NY, Philly Firefighters Hand Out Smoke Alarm Batteries
Many departments around the country reminded homeowners to change their batteries as Daylight Savings Time ended at 2 a.m. Nov. 7. Some are helping residents do just that.
Fire commissioners and departments around the country are reminding their communities to change their smoke alarm batteries
as Daylight Savings Time ended at 2 a.m. Nov. 7. Two large departments in the Northeast are helping residents do that.
Members of the Fire Safety Education Unit within the New York City Fire Department (FDNY) handed out 9-volt batteries for smoke alarms and carbon monoxide detectors at locations in all five boroughs Nov. 5-7.
Farther south, Philadelphia Mayor Michael Nutter, Fire Commissioner Lloyd Ayers, and other officials on Nov. 5 announced an Assistance to Firefighters Grant given to the Institute of Fire Engineers of about $100,000 is allowing the Philadelphia Fire Department to deliver 10-year lithium battery-powered smoke alarms to needy families. The department says it wants to deliver the 7,000 alarms immediately.
"As a result of this grant, during the month of November, all Philadelphia engine and ladder companies will visit blocks in their local fire safety and education districts to install smoke alarms, distribute literature, answer questions, and replace 9-volt batteries upon request," Ayers said. "Our goal is to install the 7,000 newly awarded smoke alarms, as quickly as possible, to begin to protect the lives of our citizens in need." Any resident who can't afford to buy a smoke alarm can call a hotline to request one (215-686-1176).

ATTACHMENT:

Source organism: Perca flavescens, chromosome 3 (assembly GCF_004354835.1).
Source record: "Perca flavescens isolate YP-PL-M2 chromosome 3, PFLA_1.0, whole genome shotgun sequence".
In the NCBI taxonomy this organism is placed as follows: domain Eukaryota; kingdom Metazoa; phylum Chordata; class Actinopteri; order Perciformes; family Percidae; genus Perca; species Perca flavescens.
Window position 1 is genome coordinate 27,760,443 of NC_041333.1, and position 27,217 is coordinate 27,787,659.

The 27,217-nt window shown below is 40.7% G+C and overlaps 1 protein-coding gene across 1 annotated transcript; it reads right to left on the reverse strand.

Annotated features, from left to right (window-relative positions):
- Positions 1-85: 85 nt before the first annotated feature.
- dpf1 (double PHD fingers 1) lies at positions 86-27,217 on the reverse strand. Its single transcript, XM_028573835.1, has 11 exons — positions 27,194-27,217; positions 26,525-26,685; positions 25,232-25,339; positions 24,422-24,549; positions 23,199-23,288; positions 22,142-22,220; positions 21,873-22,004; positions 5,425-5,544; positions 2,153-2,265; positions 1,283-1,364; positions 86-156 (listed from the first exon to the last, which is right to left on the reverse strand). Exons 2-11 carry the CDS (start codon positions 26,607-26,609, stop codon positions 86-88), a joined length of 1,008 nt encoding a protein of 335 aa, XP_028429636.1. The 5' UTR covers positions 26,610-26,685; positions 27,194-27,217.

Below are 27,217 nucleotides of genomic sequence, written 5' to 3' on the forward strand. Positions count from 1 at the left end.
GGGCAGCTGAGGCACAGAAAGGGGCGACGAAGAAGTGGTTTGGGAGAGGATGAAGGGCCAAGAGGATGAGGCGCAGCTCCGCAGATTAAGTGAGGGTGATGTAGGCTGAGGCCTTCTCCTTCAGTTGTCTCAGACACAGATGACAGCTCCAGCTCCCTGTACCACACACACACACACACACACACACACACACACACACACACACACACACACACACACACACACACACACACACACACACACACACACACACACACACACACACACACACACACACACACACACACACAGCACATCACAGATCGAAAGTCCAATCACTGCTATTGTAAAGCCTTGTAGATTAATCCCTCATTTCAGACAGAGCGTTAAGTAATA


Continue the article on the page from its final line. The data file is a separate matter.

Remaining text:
Twenty-five Philadelphia residents have died in fires this year, 17 of them at properties that didn't have a smoke alarm, had dead or missing batteries, or were improperly installed. "For the fire department, even one resident injured or killed is too many," Ayers said. "This gift will enable us to bolster our efforts to install smoke alarms and remind all Philadelphians of the importance of their proper maintenance, practicing a home escape plan, and the completion of the Home Fire Safety Check List."